Agricultural finance: 1990-2004
MetadataShow full item record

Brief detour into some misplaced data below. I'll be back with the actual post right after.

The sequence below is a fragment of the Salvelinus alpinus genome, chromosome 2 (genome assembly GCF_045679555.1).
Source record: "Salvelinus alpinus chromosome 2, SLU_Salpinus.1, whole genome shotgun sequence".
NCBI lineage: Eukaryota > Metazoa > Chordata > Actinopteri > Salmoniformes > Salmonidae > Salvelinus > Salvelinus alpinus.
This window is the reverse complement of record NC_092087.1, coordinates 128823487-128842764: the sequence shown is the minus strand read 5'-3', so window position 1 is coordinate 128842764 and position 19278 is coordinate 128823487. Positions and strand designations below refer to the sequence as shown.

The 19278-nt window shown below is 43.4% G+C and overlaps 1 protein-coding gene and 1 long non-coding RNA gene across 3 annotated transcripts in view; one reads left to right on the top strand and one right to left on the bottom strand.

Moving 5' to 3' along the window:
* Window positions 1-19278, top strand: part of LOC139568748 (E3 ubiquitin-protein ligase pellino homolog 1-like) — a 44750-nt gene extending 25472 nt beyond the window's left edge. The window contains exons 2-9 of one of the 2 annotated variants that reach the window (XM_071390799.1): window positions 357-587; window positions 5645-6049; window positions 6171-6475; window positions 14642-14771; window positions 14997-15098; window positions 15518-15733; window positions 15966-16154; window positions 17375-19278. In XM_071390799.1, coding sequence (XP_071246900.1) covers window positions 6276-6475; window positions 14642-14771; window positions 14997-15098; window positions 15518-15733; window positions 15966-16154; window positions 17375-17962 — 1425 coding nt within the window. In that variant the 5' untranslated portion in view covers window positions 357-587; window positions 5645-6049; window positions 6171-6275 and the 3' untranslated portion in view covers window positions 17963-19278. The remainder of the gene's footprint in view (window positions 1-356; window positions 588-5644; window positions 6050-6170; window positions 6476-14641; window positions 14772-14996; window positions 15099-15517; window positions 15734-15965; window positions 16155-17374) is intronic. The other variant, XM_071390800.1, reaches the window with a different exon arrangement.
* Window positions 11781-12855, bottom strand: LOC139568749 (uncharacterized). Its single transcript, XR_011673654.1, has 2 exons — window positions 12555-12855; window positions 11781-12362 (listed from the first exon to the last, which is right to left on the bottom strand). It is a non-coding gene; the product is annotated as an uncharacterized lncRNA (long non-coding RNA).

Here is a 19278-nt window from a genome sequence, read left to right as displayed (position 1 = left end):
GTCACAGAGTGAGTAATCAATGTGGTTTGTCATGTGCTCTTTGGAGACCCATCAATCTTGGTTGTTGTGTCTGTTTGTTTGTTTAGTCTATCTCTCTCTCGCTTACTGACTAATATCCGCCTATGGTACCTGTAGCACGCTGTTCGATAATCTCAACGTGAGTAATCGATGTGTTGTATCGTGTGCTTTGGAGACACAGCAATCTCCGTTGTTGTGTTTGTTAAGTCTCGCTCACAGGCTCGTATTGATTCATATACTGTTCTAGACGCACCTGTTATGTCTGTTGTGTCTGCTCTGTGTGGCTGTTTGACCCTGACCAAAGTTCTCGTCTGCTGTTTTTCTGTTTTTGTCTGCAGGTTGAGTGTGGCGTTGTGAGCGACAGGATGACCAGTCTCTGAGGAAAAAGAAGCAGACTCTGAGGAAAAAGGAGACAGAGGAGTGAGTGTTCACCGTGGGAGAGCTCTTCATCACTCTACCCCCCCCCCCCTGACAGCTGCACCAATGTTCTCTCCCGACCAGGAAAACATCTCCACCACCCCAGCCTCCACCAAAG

The first and second agricultural revolutions in Zimbabwe were made possible by a vibrant agricultural financing sector (Chimedza, 1994). In chapter 14, Chimedza reviewed the historical aspects of agricultural financing. Agricultural formal lending peaked in 1986 when the Agricultural Finance Corporation (AFC) extended roughly 100,000 loans to smallholders but after that the number of loans fell sharply. This coincided with an increase in maize, cotton and sunflower production and an improvement in beef marketing in the smallholder sector. However, the slump in the provision of finance called for a number of reforms in the Agricultural Finance Corporation and the broadening of agricultural finance to include rural savings mobilization. Such policy proposals are now even more relevant given the escalation in the demand for agricultural finance following the land reform programme. In the period between the 2000 and 2003, the government was still focusing on the land redistribution exercise and so little attention was given to the financing of the agricultural sector except for some intermittent and unstructured grants channelled by government through the Grain Marketing Board and Agricultural and Rural Development Authority for these institutions to secure some agricultural inputs for farmers in the years 2001, 2002 and 2003.